The New York Times has been solving the problems of the world once a week for years. They do it in the section called “Science Times,” which appears every Tuesday. But they never quite take it far enough. I would like to take that extra step here.
I direct your attention to page D3 from Tuesday, February 6. It solves global warming, sex and healthcare. There is a photograph of a peculiar kind of salamander. The article that follows solves our healthcare system problems.
“Scientists have decoded the genome of the axolotl,” the article begins. The work has been done at the Research Institute of Molecular Pathology in Vienna. The results of their work appear in the magazine Nature.
An axolotl is a special kind of salamander found in Mexico. Its genome consists of 32 billion separate pairs. This number of genome pairs is greater than that of any other creature. Indeed, the axolotl has 10 times the number of genome pairs that humans do.
The axolotl has many special qualities. With its genome solved, all we have to do is apply the axolotl’s special qualities to humans. That will result in the end of all our health care problems.
If you amputate an axolotl’s leg, it regrows the leg, complete with bones, muscles and nerves. If you crush its spinal cord, it regenerates the spinal cord. If you cut an axolotl, its skin heals without leaving a scar. If you damage an internal organ, it repairs itself by itself. I am not making this up.
Nobody is going to have to go to a doctor or take medicine anymore. If you get sick or something gets damaged, just lie down and it all gets better. No health care necessary.
We have the solution to the “thinking with the small brain” problem here on page D3, too. It’s in a little Q&A section. A reader asks: “Does an octopus have a brain? Where is it? And just how smart is an octopus?”
Turns out, an octopus has a central brain in its head but then eight more brains at the end of each of its eight tentacles. If an octopus wants to swim through a maze, open a jar, or decide on the size and shape of something in its path, it can think that with the brain in its head. Or, if you disable the brain in the head, it can still think with each tentacle. To completely disable an octopus, you have to disable the tentacles, too.
Human males have one appendage that females don’t. When certain men agree they have to go to sex-attitude readjustment clinics, make sure that both brains get readjusted.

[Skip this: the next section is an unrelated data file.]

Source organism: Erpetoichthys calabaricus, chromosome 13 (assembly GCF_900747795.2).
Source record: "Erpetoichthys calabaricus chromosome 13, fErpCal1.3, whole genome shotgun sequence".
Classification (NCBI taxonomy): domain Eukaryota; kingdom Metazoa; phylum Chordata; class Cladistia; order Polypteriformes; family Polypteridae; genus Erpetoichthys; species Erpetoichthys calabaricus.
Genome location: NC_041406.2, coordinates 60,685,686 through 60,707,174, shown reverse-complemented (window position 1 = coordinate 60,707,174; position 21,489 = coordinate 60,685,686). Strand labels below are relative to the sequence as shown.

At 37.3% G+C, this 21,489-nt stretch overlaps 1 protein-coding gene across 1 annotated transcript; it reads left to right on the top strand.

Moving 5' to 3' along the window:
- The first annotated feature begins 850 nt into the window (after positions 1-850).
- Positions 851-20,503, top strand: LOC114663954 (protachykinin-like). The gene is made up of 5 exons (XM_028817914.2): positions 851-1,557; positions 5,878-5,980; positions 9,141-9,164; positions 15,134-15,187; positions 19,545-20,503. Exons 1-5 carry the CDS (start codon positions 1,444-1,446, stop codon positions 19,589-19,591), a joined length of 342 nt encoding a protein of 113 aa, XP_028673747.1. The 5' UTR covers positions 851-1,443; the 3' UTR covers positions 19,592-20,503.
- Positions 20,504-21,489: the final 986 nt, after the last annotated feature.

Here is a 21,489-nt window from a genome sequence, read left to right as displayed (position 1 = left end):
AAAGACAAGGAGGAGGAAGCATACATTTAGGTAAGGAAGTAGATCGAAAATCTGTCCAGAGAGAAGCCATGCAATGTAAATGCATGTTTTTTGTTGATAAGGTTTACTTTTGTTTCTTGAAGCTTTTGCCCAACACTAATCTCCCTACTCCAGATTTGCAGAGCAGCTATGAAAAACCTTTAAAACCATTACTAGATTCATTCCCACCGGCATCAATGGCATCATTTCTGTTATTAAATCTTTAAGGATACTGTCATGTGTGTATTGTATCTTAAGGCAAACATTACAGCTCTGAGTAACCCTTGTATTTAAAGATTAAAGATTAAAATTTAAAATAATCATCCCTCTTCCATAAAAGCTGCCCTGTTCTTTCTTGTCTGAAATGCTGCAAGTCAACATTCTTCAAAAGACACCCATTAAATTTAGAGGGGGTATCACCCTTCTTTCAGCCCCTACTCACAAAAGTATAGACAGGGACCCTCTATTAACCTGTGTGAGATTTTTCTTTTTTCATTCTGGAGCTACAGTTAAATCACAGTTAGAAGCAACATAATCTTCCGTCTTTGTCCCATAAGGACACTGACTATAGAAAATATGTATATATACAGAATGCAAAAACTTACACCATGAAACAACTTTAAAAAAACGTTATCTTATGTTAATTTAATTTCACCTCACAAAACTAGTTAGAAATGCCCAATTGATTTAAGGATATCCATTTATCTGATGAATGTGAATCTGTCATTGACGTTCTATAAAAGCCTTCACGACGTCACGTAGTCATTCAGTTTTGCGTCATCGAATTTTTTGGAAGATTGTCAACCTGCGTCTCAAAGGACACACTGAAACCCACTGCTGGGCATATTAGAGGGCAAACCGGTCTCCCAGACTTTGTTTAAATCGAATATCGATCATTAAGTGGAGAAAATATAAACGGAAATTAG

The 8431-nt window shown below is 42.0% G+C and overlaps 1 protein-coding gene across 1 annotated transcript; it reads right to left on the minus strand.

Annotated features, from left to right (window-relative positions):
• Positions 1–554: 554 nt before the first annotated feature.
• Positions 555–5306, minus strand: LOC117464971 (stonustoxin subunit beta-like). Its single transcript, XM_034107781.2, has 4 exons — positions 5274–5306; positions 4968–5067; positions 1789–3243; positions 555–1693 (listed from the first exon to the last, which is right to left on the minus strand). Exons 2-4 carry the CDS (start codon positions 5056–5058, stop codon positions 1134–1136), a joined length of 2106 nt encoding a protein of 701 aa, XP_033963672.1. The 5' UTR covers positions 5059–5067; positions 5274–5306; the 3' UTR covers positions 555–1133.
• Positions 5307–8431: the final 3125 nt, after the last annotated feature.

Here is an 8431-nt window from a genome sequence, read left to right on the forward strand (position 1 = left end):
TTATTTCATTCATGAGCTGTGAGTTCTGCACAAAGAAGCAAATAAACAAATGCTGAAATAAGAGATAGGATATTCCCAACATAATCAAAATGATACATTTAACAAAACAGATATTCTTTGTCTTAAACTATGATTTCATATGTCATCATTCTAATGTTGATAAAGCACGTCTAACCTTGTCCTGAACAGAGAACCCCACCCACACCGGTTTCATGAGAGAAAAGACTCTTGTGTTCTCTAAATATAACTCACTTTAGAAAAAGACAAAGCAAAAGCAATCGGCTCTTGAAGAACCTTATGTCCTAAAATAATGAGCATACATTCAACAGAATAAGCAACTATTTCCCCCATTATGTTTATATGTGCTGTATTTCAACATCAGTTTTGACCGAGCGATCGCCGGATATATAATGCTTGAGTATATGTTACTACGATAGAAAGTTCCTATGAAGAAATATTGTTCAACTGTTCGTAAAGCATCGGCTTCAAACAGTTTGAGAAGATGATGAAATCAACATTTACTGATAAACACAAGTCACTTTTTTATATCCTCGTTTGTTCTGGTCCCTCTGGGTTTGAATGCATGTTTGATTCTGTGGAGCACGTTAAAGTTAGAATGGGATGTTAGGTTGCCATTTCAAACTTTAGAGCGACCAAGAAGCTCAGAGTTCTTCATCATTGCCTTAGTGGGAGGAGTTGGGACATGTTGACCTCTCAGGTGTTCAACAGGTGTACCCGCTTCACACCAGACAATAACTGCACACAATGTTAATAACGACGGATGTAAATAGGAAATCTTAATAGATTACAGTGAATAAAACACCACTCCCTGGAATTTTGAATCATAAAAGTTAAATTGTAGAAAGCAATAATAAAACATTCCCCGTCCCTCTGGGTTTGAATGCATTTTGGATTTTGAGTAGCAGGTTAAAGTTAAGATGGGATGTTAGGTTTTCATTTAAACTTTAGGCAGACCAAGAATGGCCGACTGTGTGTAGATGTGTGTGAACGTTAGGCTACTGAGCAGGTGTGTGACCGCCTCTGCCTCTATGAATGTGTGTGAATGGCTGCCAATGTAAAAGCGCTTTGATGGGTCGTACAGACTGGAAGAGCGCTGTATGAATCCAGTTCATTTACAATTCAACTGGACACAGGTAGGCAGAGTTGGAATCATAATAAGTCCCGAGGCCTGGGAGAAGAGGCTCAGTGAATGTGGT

Finally, the quick-fix solution to climate change is also on page D3. Scientists have figured out what happened to the Earth’s climate when the big volcano Pinatubo exploded in the Philippines in 1991. Smoke and sulfur dioxide gasses spewed up into the atmosphere. The average temperature in the world declined by one degree for several years as a result
A similar thing happened when the famous volcano Krakatoa exploded in Sumatra in 1883. Nobody was measuring anything then, but the skies around the world darkened and temperatures cooled for years. People made magnificent paintings of the spectacular sunsets through the haze during those years.
But when Mount St. Helens exploded in Washington in 1980, the temperature did not decline. Why? Alan Robock, an SRM (Solar Radiation Management) researcher at Rutgers University, told the Times that it’s “important to learn how volcanoes affect climate.” Mount St. Helens, although of similar force as the other two, didn’t aim straight up as much. Most of its emissions came out sideways, the Times wrote, and that’s probably what the difference was.
Now it appears Mt. Agung in Bali is about to explode. Everybody wants to be ready with balloons and airplanes and so forth to see what happens.
I recall that in about 1990 somebody saying that if you sprayed his special chemical on the radiators of every automobile in the world, they would motor along sucking in carbon dioxide and spewing out water.
Let’s cap all the volcanoes, except Mt. Agung.
There is a fourth article on page D3, but I can’t figure out if it solves any huge problem or not. I think, after reading it, I’m just too freaked.
It involves the dynamics about how snakes slither. How do they? Well, scientists at the University of Cincinnati caught some snakes, put electrodes on the muscles inside the snakes’ skin and watched TV screens as they slithered off. The New York Times article summarized the results in this paragraph written by Science Take writer James Gorman.
“As the snake moves forward, a muscle in its belly skin shortens the skin and stays tensed. Then a muscle running forward from the tip of one rib to the skin tenses to pull the skeleton and body forward over the skin. Another muscle that runs toward the tail from the middle of a rib to the skin pulls the skin forward.”